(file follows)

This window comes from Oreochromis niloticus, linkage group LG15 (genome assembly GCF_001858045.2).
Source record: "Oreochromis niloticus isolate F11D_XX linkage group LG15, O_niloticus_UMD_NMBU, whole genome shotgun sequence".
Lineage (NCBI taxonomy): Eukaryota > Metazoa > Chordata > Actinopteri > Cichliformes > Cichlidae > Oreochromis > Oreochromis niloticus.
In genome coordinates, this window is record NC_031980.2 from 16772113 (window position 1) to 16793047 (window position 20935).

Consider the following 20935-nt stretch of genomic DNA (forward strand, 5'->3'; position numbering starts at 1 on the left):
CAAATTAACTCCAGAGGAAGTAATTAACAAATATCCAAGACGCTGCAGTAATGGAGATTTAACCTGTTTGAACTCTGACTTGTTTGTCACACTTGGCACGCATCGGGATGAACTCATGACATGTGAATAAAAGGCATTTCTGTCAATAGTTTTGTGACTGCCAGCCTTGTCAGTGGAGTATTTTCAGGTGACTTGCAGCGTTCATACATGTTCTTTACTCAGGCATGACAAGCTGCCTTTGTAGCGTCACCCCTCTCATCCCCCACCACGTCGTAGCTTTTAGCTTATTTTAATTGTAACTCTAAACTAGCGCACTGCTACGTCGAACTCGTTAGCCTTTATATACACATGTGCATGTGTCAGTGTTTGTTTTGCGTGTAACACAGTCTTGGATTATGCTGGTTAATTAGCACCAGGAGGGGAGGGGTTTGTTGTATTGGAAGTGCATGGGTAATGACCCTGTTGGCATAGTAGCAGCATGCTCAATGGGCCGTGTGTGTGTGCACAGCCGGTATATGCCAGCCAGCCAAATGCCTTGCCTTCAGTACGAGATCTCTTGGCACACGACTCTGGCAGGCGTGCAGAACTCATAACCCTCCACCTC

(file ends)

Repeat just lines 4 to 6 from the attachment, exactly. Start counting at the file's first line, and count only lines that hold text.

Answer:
In genome coordinates, this window is record NC_031980.2 from 16772113 (window position 1) to 16793047 (window position 20935).

Consider the following 20935-nt stretch of genomic DNA (forward strand, 5'->3'; position numbering starts at 1 on the left):
CAAATTAACTCCAGAGGAAGTAATTAACAAATATCCAAGACGCTGCAGTAATGGAGATTTAACCTGTTTGAACTCTGACTTGTTTGTCACACTTGGCACGCATCGGGATGAACTCATGACATGTGAATAAAAGGCATTTCTGTCAATAGTTTTGTGACTGCCAGCCTTGTCAGTGGAGTATTTTCAGGTGACTTGCAGCGTTCATACATGTTCTTTACTCAGGCATGACAAGCTGCCTTTGTAGCGTCACCCCTCTCATCCCCCACCACGTCGTAGCTTTTAGCTTATTTTAATTGTAACTCTAAACTAGCGCACTGCTACGTCGAACTCGTTAGCCTTTATATACACATGTGCATGTGTCAGTGTTTGTTTTGCGTGTAACACAGTCTTGGATTATGCTGGTTAATTAGCACCAGGAGGGGAGGGGTTTGTTGTATTGGAAGTGCATGGGTAATGACCCTGTTGGCATAGTAGCAGCATGCTCAATGGGCCGTGTGTGTGTGCACAGCCGGTATATGCCAGCCAGCCAAATGCCTTGCCTTCAGTACGAGATCTCTTGGCACACGACTCTGGCAGGCGTGCAGAACTCATAACCCTCCACCTC